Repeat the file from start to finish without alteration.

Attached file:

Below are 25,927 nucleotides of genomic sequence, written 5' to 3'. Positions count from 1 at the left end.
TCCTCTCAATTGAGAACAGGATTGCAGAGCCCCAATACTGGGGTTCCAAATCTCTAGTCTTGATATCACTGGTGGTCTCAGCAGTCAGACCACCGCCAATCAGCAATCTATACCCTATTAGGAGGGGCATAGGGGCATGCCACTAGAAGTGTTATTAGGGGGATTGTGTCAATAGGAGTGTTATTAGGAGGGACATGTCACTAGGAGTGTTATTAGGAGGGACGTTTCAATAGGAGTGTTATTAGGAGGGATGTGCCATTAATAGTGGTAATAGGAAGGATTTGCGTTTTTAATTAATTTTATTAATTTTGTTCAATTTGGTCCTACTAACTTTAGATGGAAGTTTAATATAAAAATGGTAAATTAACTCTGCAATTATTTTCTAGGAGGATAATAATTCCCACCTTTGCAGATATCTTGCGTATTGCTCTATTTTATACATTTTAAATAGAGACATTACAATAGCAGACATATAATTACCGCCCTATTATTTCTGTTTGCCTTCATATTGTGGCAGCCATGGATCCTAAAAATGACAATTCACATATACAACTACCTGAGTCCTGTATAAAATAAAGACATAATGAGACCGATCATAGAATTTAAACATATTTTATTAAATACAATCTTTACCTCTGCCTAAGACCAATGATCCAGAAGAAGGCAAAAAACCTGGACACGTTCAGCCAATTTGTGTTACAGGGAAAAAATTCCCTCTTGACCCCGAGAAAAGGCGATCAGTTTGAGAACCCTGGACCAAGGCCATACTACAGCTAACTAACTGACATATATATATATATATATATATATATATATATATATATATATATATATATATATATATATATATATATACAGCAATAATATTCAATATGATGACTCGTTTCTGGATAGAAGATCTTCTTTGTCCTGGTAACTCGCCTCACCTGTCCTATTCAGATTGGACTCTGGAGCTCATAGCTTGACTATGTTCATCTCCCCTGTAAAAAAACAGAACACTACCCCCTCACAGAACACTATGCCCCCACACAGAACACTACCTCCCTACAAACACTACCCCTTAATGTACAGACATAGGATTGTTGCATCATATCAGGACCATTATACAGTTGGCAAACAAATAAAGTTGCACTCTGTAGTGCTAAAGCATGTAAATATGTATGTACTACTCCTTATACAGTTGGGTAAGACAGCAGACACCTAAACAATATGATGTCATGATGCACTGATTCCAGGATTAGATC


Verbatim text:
Below are 25,927 nucleotides of genomic sequence, written 5' to 3'. Positions count from 1 at the left end.
TCCTCTCAATTGAGAACAGGATTGCAGAGCCCCAATACTGGGGTTCCAAATCTCTAGTCTTGATATCACTGGTGGTCTCAGCAGTCAGACCACCGCCAATCAGCAATCTATACCCTATTAGGAGGGGCATAGGGGCATGCCACTAGAAGTGTTATTAGGGGGATTGTGTCAATAGGAGTGTTATTAGGAGGGACATGTCACTAGGAGTGTTATTAGGAGGGACGTTTCAATAGGAGTGTTATTAGGAGGGATGTGCCATTAATAGTGGTAATAGGAAGGATTTGCGTTTTTAATTAATTTTATTAATTTTGTTCAATTTGGTCCTACTAACTTTAGATGGAAGTTTAATATAAAAATGGTAAATTAACTCTGCAATTATTTTCTAGGAGGATAATAATTCCCACCTTTGCAGATATCTTGCGTATTGCTCTATTTTATACATTTTAAATAGAGACATTACAATAGCAGACATATAATTACCGCCCTATTATTTCTGTTTGCCTTCATATTGTGGCAGCCATGGATCCTAAAAATGACAATTCACATATACAACTACCTGAGTCCTGTATAAAATAAAGACATAATGAGACCGATCATAGAATTTAAACATATTTTATTAAATACAATCTTTACCTCTGCCTAAGACCAATGATCCAGAAGAAGGCAAAAAACCTGGACACGTTCAGCCAATTTGTGTTACAGGGAAAAAATTCCCTCTTGACCCCGAGAAAAGGCGATCAGTTTGAGAACCCTGGACCAAGGCCATACTACAGCTAACTAACTGACATATATATATATATATATATATATATATATATATATATATATATATATATATATATATATATATATATACAGCAATAATATTCAATATGATGACTCGTTTCTGGATAGAAGATCTTCTTTGTCCTGGTAACTCGCCTCACCTGTCCTATTCAGATTGGACTCTGGAGCTCATAGCTTGACTATGTTCATCTCCCCTGTAAAAAAACAGAACACTACCCCCTCACAGAACACTATGCCCCCACACAGAACACTACCTCCCTACAAACACTACCCCTTAATGTACAGACATAGGATTGTTGCATCATATCAGGACCATTATACAGTTGGCAAACAAATAAAGTTGCACTCTGTAGTGCTAAAGCATGTAAATATGTATGTACTACTCCTTATACAGTTGGGTAAGACAGCAGACACCTAAACAATATGATGTCATGATGCACTGATTCCAGGATTAGATC